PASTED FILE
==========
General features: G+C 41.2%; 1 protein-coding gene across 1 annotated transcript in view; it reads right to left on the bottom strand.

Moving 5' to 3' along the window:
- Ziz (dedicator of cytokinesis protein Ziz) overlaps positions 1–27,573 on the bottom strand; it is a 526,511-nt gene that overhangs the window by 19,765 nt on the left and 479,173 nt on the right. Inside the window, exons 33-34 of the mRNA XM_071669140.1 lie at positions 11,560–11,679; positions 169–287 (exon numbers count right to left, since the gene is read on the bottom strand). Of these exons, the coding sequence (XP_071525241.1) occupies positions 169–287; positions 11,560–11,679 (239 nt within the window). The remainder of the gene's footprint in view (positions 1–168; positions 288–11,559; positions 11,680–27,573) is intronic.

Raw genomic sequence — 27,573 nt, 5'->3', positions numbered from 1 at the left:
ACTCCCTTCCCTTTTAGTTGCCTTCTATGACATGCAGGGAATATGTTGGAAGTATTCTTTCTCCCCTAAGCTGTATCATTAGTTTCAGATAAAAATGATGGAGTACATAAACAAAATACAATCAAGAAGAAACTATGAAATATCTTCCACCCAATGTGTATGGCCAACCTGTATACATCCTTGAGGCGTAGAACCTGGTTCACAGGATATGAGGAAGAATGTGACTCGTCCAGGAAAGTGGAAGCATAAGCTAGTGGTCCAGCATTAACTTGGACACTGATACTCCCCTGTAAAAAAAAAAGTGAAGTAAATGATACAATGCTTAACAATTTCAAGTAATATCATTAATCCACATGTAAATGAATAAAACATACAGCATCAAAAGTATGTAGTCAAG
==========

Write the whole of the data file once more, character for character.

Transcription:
General features: G+C 41.2%; 1 protein-coding gene across 1 annotated transcript in view; it reads right to left on the bottom strand.

Moving 5' to 3' along the window:
- Ziz (dedicator of cytokinesis protein Ziz) overlaps positions 1–27,573 on the bottom strand; it is a 526,511-nt gene that overhangs the window by 19,765 nt on the left and 479,173 nt on the right. Inside the window, exons 33-34 of the mRNA XM_071669140.1 lie at positions 11,560–11,679; positions 169–287 (exon numbers count right to left, since the gene is read on the bottom strand). Of these exons, the coding sequence (XP_071525241.1) occupies positions 169–287; positions 11,560–11,679 (239 nt within the window). The remainder of the gene's footprint in view (positions 1–168; positions 288–11,559; positions 11,680–27,573) is intronic.

Raw genomic sequence — 27,573 nt, 5'->3', positions numbered from 1 at the left:
ACTCCCTTCCCTTTTAGTTGCCTTCTATGACATGCAGGGAATATGTTGGAAGTATTCTTTCTCCCCTAAGCTGTATCATTAGTTTCAGATAAAAATGATGGAGTACATAAACAAAATACAATCAAGAAGAAACTATGAAATATCTTCCACCCAATGTGTATGGCCAACCTGTATACATCCTTGAGGCGTAGAACCTGGTTCACAGGATATGAGGAAGAATGTGACTCGTCCAGGAAAGTGGAAGCATAAGCTAGTGGTCCAGCATTAACTTGGACACTGATACTCCCCTGTAAAAAAAAAAGTGAAGTAAATGATACAATGCTTAACAATTTCAAGTAATATCATTAATCCACATGTAAATGAATAAAACATACAGCATCAAAAGTATGTAGTCAAG